Free Webcast: Visual Trends to Drive Your Content Marketing – Learn More ›
Popular Today in Business: All Popular Articles

Webinars Require Marketers to Wear Many Hats

B2B Marketing

Recently I wrote a post about the surprisingly large team it takes to pull off a successful webinar program.  In today’s post, I will expand on the critical role of the webinar program manager.  For any significant webinar program, a dedicated webinar program manager is an absolute must for success because this role requires the wearing of many marketing hats.  Not only must this person wear multiple hats, they must be very good at it.  Due to this multi-hat wearing requirement, the webinar program should be the sole focus of one individual, rather than an additional responsibility for someone with other areas of focus.  This is no small accomplishment – and a very hard role to fill. Here are 7 hats the webinar program manager must wear well:

  • Content Marketing: Content is the backbone of any webinar program and the manager needs to have a good sense for which valuable content will draw in a healthy volume of the right audience. This includes searching out and vetting dynamic virtual presenters who have the right content for the target audience and program goals.
  • Email Marketing: This is a big area in and of itself that includes knowledge of email content and design along with subject line creation and A/B testing to drive the best results. This can also include email automation know-how and SPAM laws. A solid use and understanding of email analytics will help the program manager improve design and content to drive interest and action.
  • Event Marketing: Anyone who has planned an event, physical or virtual, knows what a detail-oriented task it is. Paying attention to the event logistic details are extremely important, along with ensuring that the event is planned in such a way as to engage and enthrall the audience during its live production.
  • Demand Generation: Of course without registrations there wouldn’t be much of a webinar program. So the webinar program manager needs to be really good at knowing how to target the right audience and use the right media venues and tactics to drive interest. Using lots of data and analytics are going to make the program manager successful here.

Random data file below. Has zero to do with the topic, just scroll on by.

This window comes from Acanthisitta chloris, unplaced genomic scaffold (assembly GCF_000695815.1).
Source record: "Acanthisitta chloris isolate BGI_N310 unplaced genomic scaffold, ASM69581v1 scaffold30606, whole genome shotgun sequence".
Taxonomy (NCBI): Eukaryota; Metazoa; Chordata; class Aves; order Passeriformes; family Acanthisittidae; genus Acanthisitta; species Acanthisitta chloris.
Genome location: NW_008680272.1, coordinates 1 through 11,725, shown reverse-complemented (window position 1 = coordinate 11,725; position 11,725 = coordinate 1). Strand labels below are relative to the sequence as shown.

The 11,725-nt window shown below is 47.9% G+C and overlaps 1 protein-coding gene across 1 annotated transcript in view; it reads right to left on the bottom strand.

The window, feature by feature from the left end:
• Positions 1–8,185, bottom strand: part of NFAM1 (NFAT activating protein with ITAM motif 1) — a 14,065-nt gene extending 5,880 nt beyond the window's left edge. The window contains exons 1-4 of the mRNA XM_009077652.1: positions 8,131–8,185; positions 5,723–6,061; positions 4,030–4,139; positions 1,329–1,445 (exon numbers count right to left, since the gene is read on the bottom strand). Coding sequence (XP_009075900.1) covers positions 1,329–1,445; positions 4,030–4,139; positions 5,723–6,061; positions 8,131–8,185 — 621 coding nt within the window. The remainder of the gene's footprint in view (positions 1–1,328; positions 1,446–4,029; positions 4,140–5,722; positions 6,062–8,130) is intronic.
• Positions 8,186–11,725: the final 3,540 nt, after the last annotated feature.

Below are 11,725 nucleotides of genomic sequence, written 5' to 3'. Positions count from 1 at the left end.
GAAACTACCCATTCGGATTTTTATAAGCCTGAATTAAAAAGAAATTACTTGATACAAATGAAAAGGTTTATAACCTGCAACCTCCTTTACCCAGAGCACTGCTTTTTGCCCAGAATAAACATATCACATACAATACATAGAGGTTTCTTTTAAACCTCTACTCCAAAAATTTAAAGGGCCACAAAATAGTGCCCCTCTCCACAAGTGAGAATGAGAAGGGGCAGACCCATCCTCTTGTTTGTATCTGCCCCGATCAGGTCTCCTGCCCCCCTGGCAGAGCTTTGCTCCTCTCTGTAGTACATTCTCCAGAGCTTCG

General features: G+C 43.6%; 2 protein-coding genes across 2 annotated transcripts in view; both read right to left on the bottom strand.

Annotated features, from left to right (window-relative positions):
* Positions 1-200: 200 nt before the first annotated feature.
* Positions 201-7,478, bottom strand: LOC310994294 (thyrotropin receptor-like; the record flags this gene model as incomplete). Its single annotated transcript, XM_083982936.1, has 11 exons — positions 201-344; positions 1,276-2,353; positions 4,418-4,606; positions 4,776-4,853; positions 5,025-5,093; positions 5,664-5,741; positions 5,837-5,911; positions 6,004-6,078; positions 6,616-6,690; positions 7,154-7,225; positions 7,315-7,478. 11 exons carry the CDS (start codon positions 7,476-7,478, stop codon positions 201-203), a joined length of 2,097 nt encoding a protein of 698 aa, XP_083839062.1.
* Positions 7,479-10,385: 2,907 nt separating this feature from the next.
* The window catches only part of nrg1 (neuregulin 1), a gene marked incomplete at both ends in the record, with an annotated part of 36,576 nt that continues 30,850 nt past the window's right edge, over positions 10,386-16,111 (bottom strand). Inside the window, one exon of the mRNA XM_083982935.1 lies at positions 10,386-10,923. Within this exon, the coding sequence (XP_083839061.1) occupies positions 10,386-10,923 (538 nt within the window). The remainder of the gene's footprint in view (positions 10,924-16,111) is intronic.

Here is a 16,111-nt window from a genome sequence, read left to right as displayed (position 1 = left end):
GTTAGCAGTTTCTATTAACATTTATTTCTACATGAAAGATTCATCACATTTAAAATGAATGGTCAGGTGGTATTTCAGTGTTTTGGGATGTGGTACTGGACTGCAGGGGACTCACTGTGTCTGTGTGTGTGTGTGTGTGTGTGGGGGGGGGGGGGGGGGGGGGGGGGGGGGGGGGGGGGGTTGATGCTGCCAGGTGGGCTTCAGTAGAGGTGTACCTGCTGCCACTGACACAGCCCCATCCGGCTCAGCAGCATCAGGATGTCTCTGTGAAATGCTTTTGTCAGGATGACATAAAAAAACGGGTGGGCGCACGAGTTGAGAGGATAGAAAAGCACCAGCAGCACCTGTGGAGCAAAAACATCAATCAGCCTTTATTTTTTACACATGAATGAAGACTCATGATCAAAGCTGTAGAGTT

• Nurture: The webinar program itself can actually be a nurture program if it is designed with several levels. Additionally, if a registrant stalls in the buying cycle, the webinar program manager needs to know how best to nurture them back to a sales-ready state.  This requires a good understanding the target audience’s buying cycle and their needs at each stage of that cycle.
  • Web design: Not only will a webinar program manager want to use the company website to promote webinars, but he or she will be responsible for designing (or influencing) the registration microsite landing pages and registration forms. Grasping web design concepts is essential, along with understanding what design elements and placements drive action and how visitors will interact with and navigate through the event microsite.
  • Social Marketing: Most webinar programs include some element(s) of social marketing. This can include promoting webinars via Facebook, LinkedIn or Twitter prior to the event, or using Twitter during the event to spark conversation and interaction.

Each of the above marketing ‘hats’ that a webinar program manager must wear can be a job in and of itself. In fact, many enterprises have entire departments within their marketing organizations staffed by specialists dedicated to each of these areas. If you have a webinar program without a dedicated manager, I’d encourage you to consider tapping one person to take on the program as their sole responsibility or hiring a dedicated resource.

If you are a webinar program manager – kudos to you for bearing the weight of multiple hats!

For more tips on webinar best practices, visit my blog here.

Comments on this Article: 0

Add a Comment

Add a Comment:


Thank you for adding to the conversation!

Our comments are moderated. Your comment may not appear immediately.